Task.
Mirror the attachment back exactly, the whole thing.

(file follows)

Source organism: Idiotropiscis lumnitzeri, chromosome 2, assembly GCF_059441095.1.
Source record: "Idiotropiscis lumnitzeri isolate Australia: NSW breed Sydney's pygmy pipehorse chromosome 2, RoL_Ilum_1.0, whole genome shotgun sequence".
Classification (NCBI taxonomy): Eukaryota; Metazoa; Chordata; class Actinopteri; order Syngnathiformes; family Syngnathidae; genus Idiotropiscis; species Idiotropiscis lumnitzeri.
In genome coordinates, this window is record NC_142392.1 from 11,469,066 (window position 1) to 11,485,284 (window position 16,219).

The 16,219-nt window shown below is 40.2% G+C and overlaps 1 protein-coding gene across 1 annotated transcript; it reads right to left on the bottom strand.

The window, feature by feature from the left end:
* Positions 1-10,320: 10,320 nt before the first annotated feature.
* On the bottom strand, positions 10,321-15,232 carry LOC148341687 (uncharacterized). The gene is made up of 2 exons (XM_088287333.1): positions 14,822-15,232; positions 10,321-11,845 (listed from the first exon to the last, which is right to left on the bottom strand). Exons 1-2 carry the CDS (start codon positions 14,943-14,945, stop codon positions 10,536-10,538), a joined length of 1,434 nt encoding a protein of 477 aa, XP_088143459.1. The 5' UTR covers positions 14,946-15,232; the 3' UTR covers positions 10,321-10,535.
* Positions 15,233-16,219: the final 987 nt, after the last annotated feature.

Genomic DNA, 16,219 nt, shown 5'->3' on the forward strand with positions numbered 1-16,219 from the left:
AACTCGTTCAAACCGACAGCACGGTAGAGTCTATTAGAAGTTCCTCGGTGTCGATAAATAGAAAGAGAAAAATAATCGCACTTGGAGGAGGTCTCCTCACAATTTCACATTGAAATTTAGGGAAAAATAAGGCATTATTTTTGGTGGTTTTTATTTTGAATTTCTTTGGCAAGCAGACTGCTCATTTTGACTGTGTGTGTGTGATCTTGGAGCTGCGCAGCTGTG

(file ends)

Source organism: Idiotropiscis lumnitzeri, chromosome 2, assembly GCF_059441095.1.
Source record: "Idiotropiscis lumnitzeri isolate Australia: NSW breed Sydney's pygmy pipehorse chromosome 2, RoL_Ilum_1.0, whole genome shotgun sequence".
Classification (NCBI taxonomy): Eukaryota; Metazoa; Chordata; class Actinopteri; order Syngnathiformes; family Syngnathidae; genus Idiotropiscis; species Idiotropiscis lumnitzeri.
In genome coordinates, this window is record NC_142392.1 from 11,469,066 (window position 1) to 11,485,284 (window position 16,219).

The 16,219-nt window shown below is 40.2% G+C and overlaps 1 protein-coding gene across 1 annotated transcript; it reads right to left on the bottom strand.

The window, feature by feature from the left end:
* Positions 1-10,320: 10,320 nt before the first annotated feature.
* On the bottom strand, positions 10,321-15,232 carry LOC148341687 (uncharacterized). The gene is made up of 2 exons (XM_088287333.1): positions 14,822-15,232; positions 10,321-11,845 (listed from the first exon to the last, which is right to left on the bottom strand). Exons 1-2 carry the CDS (start codon positions 14,943-14,945, stop codon positions 10,536-10,538), a joined length of 1,434 nt encoding a protein of 477 aa, XP_088143459.1. The 5' UTR covers positions 14,946-15,232; the 3' UTR covers positions 10,321-10,535.
* Positions 15,233-16,219: the final 987 nt, after the last annotated feature.

Genomic DNA, 16,219 nt, shown 5'->3' on the forward strand with positions numbered 1-16,219 from the left:
AACTCGTTCAAACCGACAGCACGGTAGAGTCTATTAGAAGTTCCTCGGTGTCGATAAATAGAAAGAGAAAAATAATCGCACTTGGAGGAGGTCTCCTCACAATTTCACATTGAAATTTAGGGAAAAATAAGGCATTATTTTTGGTGGTTTTTATTTTGAATTTCTTTGGCAAGCAGACTGCTCATTTTGACTGTGTGTGTGTGATCTTGGAGCTGCGCAGCTGTG